The Indian Mutiny, also known as the First War of Indian Independence, began in Meerut.

By the middle of the 19th century, the British East India Company ruled two thirds of the Indian subcontinent on behalf of the government. The remainder paid tribute to the British, but there was increasing discontent among native rulers about their rapidly declining position. For ordinary Indians there were also concerns about the pace of Westernisation that threatened local traditions and ignored religious practices.

Against these undercurrents of hostility the East India Company relied on its sizeable army to maintain order. Although figures vary between sources, by 1857 up to 300,000 Indian sepoys had been recruited to the army alongside approximately 50,000 European troops. While this meant the Company relied on local troops to maintain control, this presented few problems until the introduction of the Enfield P53 rifle in 1856.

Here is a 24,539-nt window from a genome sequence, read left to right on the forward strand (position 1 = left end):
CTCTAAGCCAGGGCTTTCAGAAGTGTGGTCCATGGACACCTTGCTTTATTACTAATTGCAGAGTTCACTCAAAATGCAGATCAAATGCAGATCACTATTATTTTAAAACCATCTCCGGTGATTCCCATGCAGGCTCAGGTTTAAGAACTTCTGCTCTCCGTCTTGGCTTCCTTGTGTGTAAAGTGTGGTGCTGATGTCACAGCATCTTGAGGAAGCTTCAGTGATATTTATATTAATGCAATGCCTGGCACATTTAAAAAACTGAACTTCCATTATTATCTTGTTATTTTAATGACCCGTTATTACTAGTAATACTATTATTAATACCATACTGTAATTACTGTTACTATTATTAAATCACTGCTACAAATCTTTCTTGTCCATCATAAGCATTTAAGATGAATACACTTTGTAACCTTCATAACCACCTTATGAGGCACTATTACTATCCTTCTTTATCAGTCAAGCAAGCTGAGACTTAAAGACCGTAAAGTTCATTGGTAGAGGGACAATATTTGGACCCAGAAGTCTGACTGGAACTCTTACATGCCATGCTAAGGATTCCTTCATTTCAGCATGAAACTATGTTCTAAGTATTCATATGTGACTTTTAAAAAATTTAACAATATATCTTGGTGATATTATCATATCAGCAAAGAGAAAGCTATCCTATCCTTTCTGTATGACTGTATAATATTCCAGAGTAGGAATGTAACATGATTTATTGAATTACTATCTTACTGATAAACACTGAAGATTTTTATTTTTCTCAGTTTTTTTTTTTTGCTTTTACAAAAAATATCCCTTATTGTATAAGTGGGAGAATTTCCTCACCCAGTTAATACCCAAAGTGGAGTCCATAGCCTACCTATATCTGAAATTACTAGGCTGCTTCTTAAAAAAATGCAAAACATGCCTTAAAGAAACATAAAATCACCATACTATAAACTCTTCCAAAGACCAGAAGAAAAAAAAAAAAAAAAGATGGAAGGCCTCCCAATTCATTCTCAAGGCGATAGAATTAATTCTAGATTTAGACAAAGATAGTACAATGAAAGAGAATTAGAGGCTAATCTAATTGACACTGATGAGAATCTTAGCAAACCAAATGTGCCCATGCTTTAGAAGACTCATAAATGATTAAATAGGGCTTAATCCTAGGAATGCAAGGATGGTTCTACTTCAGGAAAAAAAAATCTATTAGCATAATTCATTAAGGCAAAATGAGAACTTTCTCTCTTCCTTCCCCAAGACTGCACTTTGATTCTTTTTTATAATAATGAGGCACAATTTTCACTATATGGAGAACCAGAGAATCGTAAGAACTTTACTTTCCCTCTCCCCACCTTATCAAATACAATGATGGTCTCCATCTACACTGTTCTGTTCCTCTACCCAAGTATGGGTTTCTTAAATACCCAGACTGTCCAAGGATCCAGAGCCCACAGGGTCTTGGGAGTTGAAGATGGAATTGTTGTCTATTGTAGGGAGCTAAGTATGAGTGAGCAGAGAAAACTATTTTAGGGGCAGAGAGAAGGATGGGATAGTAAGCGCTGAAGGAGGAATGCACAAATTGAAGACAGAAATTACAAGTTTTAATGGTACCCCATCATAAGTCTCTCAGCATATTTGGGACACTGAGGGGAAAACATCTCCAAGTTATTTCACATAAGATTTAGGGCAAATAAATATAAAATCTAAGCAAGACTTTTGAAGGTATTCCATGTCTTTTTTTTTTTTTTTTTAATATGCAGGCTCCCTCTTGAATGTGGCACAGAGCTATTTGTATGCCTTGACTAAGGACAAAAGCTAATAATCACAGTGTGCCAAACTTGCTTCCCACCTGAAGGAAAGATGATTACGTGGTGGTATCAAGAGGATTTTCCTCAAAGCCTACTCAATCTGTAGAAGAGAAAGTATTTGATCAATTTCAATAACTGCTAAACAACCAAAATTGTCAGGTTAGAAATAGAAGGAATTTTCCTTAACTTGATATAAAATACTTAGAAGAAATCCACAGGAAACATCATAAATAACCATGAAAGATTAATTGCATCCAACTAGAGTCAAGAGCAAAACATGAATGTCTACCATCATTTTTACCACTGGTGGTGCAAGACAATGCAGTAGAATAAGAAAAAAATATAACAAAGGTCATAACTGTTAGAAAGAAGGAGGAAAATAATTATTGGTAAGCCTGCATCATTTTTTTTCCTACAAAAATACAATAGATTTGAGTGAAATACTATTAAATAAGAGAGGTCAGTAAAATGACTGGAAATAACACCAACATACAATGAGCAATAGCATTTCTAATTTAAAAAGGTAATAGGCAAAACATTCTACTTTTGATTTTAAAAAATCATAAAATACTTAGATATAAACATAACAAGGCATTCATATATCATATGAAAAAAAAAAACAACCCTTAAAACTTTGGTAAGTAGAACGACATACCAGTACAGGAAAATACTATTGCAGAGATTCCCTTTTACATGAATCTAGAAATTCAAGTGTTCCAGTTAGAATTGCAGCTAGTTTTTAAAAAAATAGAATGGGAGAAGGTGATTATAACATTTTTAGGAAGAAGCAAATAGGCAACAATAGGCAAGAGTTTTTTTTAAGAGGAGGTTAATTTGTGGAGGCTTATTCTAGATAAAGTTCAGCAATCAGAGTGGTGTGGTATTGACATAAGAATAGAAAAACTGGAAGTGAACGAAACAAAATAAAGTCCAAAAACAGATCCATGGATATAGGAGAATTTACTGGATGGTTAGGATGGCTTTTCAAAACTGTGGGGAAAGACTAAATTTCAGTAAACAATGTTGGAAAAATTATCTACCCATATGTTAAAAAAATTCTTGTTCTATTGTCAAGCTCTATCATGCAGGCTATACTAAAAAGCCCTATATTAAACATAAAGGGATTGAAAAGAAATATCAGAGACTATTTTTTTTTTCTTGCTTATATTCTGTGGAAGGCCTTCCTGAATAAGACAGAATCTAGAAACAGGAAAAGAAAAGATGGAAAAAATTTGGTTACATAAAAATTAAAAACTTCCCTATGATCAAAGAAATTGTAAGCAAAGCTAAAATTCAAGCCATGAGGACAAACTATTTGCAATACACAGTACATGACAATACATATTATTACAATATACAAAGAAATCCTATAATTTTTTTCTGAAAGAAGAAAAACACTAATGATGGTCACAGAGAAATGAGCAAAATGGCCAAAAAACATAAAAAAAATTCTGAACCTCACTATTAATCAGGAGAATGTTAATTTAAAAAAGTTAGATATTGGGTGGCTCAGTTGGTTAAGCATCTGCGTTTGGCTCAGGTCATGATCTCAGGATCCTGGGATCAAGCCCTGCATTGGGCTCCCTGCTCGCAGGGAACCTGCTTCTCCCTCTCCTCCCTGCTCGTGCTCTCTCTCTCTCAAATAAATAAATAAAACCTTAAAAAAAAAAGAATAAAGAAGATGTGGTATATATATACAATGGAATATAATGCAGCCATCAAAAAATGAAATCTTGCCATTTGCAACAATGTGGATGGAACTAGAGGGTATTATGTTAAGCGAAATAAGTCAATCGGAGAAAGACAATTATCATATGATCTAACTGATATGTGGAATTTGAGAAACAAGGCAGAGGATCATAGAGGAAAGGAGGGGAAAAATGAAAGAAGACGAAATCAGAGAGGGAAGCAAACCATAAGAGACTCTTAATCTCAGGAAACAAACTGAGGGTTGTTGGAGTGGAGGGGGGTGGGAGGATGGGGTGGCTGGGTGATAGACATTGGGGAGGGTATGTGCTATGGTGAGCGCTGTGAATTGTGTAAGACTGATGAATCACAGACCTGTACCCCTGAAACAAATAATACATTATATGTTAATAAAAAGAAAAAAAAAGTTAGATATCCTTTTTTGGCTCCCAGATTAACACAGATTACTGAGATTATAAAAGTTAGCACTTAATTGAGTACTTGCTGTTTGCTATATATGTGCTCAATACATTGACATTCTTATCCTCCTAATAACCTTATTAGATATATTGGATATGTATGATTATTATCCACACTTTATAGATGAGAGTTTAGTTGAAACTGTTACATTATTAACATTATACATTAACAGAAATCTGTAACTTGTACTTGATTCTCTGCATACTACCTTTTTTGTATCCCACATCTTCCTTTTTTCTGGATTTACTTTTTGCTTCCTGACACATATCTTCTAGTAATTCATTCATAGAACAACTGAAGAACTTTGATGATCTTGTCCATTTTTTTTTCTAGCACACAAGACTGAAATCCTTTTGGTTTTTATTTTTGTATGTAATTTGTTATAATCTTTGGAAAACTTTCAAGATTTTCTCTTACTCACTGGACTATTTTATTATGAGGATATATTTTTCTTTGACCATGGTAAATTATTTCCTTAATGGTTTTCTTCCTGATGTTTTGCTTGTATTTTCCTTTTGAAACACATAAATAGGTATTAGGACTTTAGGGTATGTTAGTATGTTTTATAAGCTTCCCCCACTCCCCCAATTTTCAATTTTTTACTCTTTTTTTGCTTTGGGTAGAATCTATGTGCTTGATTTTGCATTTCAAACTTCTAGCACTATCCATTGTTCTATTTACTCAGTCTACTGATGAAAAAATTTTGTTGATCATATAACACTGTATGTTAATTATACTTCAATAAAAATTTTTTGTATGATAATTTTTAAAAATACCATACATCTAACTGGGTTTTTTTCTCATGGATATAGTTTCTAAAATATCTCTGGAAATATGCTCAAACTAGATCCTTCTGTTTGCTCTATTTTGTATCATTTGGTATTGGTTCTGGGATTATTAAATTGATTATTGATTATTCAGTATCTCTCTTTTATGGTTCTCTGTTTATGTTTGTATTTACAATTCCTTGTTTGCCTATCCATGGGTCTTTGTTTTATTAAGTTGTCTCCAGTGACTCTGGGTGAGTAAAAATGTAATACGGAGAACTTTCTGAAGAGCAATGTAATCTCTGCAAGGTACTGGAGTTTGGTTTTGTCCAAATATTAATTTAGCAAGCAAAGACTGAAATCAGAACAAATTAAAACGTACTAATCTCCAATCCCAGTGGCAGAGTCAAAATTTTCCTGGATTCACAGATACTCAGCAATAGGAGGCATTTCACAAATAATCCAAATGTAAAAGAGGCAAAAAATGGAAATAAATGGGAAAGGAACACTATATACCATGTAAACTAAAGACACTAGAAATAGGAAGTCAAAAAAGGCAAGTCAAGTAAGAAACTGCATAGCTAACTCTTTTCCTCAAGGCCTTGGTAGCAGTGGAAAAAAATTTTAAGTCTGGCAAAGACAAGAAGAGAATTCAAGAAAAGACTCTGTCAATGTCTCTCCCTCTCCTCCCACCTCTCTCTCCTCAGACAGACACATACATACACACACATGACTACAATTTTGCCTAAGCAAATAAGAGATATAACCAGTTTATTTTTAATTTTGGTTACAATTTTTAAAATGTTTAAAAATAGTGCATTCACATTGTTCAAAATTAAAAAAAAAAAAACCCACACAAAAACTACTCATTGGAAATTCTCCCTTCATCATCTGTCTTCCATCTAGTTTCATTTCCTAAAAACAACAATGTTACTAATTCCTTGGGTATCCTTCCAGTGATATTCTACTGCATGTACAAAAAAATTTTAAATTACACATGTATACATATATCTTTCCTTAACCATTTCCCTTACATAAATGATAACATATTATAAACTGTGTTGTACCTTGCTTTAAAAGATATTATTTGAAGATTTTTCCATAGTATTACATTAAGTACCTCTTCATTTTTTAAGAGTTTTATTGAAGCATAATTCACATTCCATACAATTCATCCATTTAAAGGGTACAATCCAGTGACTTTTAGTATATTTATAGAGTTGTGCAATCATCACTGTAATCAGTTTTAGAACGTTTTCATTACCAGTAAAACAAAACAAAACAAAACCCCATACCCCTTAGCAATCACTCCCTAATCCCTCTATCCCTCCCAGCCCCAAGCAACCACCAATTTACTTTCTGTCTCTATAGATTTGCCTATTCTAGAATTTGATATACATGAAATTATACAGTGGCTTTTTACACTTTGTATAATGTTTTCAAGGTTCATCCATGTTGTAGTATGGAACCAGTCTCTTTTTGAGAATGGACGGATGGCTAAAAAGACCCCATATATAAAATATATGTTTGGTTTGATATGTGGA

The new rifle required soldiers to bite the end off a pre-greased cartridge to release the powder and load the weapon, but rumours began circulating that the grease was made from cow and pig fat. The former was offensive to Hindus, while the latter was offensive to Muslims. On 9 May 1857, 85 seepoys of the 3rd Bengal Light Cavalry were court marshalled in the garrison town of Meerut, 40 miles northeast of Delhi, for refusing to use the new cartridges.

Sentenced to up to ten years’ imprisonment, their comrades broke them out of jail the next day. They killed a number of Europeans, as well as up to 50 Indian civilians, before marching to Delhi from where the uprising spread throughout northern India. The response from the British was brutal, but it still took them more than 18 months to regain control.

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